In your own life, be very careful about making decisions based on data. Be careful about overfitting. Be careful about reading too much into the data you see. Remember that the shape you think fits the data isn’t necessarily true even if it is the best shape.

If you really want to understand something, you have to develop theories in an almost clean-room environment free from data. Once those ideas are developed, then you can test them to see if they pan out. But be careful about reading the data too closely, since it can lead you astray.

Also, this is why I don’t like string theory. It’s a plain and simple case of overfitting. They literally pick and choose which versions of string theory they like based on how well it fits the data.

And this is why I don’t like political decisions being made with graphs in the background.

The Law

July 17, 2016

Seeing the attacks in France and the attacks on our people here in the United States, both by ISIS and by the Black Lives Matter movement reminds me of how important law is. By law, I mean the natural law that applies everywhere at all time, that assigns a value of right or wrong to every action we take.

We live in a world where we think we can invent laws. This is not so. The universe is already governed by laws. Our choice is between governments which enact laws accordingly or governments which presume they can rewrite the laws of nature. We suffer under the fools who take upon themselves the role of God and decide they can control people and shape them with unjust and unworthy laws.

If you want to see what a moral law looks like, a law that is tuned to set a people free from their own faults and live in peace with themselves and their neighbors, you don’t have to look further than the Law of Moses as outlined in the Bible.

I shall revisit that law to recover some of the essential elements.

First, the laws that there shall be no God but God. This is encoded in the first three commandments. The first says that God is the same God who freed the Israelites from the Egyptians, and there shall be no other god before Him. The second that there shall be no worshipping of idols. The third that you shall not take the Lord’s name in vain. The first law says that the position of God is already filled, and that by a God who redeems and liberates people. Can there be a greater God with greater good than this? The second says you should not worship things that aren’t God. We have a tendency to worship things rather than God, and doing so sets us up for disappointment. The third says that you should not invoke the name of God unless He told you to. It says that the false prophets who proclaim to represent God but fail to deliver should not be tolerated.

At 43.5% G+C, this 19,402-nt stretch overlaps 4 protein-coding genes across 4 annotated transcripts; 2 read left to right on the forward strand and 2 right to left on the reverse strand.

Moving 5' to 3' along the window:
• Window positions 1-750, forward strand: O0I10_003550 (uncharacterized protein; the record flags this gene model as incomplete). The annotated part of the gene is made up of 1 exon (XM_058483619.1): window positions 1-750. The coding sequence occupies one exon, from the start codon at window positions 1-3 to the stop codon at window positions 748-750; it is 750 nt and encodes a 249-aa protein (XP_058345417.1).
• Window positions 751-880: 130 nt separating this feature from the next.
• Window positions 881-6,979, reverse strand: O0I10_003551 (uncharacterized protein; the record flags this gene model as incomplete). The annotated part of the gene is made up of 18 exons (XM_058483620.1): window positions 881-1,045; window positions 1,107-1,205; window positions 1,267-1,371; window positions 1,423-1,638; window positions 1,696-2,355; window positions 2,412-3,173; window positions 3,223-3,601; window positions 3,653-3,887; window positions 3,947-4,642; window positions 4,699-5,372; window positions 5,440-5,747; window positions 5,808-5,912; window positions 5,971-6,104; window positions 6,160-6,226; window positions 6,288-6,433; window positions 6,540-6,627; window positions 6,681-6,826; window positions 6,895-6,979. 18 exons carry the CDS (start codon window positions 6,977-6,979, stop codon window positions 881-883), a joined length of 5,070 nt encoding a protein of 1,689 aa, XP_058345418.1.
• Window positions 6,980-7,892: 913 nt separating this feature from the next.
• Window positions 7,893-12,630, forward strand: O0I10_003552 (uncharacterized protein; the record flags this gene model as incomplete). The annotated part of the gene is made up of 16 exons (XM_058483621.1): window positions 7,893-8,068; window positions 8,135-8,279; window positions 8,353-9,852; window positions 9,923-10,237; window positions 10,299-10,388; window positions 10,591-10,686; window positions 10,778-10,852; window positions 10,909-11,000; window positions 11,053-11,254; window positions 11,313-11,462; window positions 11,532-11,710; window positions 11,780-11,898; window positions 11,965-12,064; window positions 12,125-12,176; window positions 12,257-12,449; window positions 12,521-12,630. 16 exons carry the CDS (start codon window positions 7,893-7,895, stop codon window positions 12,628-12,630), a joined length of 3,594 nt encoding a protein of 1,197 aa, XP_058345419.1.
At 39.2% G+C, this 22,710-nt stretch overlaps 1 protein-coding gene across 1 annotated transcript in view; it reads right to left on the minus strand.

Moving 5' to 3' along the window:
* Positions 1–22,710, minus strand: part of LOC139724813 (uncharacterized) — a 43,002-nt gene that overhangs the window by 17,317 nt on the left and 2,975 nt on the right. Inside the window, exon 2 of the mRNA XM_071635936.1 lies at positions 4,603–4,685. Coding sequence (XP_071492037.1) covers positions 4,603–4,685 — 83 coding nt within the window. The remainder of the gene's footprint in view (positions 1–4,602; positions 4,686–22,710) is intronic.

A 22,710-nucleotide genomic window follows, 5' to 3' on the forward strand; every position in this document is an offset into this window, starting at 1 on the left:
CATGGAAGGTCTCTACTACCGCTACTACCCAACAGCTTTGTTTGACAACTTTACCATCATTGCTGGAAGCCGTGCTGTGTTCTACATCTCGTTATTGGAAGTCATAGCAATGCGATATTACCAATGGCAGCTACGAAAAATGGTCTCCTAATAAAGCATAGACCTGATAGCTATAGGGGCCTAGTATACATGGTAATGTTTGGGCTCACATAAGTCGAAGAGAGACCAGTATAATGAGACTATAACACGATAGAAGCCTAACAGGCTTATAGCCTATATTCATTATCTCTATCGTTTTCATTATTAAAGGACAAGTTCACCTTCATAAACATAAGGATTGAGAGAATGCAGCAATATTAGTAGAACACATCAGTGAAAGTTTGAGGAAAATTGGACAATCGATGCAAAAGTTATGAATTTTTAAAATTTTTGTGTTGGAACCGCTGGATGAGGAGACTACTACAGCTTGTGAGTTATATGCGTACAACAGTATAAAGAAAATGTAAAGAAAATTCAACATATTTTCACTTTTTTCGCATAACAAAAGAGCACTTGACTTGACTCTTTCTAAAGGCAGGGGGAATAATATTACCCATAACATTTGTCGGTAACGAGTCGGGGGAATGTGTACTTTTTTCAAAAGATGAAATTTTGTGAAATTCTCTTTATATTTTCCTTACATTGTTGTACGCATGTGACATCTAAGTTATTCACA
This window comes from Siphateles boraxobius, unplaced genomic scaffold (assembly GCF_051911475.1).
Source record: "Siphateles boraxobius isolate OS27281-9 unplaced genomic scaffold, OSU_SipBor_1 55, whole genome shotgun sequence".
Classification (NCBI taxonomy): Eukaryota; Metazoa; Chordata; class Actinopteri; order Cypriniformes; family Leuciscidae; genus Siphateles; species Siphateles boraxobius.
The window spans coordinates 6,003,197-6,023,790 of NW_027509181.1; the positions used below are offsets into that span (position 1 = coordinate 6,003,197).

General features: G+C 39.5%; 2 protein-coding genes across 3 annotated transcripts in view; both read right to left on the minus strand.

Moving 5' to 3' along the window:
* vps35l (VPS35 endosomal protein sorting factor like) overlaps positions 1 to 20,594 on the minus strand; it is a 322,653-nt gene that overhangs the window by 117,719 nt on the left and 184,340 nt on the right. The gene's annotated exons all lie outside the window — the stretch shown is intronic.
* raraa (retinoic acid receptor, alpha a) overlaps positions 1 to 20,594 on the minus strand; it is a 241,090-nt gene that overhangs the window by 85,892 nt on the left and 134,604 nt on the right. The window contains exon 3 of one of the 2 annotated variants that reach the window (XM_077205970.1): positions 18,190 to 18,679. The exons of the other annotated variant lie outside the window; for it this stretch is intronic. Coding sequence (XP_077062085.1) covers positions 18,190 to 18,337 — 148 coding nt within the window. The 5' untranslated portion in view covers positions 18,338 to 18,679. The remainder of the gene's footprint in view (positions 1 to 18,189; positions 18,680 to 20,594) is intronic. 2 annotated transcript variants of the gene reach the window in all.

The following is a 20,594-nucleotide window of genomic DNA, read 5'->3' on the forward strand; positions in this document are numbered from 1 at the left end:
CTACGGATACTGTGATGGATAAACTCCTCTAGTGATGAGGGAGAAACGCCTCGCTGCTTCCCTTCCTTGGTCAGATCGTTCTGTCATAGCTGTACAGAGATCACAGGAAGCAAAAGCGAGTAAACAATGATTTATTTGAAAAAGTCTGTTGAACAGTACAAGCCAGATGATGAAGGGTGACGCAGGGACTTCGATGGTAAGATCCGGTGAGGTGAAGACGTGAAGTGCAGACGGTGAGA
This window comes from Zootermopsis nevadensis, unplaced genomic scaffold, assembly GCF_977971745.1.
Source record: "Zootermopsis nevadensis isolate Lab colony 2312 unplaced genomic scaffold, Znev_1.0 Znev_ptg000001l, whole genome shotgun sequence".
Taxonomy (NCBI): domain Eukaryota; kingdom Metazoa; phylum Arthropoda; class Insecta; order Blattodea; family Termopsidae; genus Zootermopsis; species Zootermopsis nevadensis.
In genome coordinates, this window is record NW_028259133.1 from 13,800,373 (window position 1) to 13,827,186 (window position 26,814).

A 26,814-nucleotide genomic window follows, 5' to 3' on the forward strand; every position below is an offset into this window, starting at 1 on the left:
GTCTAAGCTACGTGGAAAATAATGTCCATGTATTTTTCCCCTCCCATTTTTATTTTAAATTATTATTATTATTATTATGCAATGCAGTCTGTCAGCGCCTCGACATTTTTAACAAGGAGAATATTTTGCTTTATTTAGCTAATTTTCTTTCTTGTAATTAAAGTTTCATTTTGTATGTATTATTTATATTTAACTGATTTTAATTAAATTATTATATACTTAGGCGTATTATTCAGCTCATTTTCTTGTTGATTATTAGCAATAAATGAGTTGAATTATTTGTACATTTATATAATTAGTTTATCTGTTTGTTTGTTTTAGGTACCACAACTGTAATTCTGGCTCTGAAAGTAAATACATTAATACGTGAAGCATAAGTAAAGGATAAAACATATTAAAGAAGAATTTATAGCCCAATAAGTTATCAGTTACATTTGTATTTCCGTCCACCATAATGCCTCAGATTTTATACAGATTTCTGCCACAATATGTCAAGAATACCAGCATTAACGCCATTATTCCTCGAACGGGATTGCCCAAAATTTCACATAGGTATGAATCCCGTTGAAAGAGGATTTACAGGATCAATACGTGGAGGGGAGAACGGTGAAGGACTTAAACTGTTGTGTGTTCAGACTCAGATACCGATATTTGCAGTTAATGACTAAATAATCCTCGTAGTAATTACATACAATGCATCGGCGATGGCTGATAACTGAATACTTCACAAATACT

Can I emphasize how important it is that we, as a people, align our worshiping instinct and settle on the worship of a being who has at in his heart’s desire our freedom and liberty?

The next law has to do with the Sabbath. The Sabbath is more than a day off from work. It is a day to recognize the importance of rest and the importance of re-tuning ourselves to God. It is a sign that we believe there is something more important than work. It is a time to re-teach ourselves, our families, and our neighbors what is truly most important.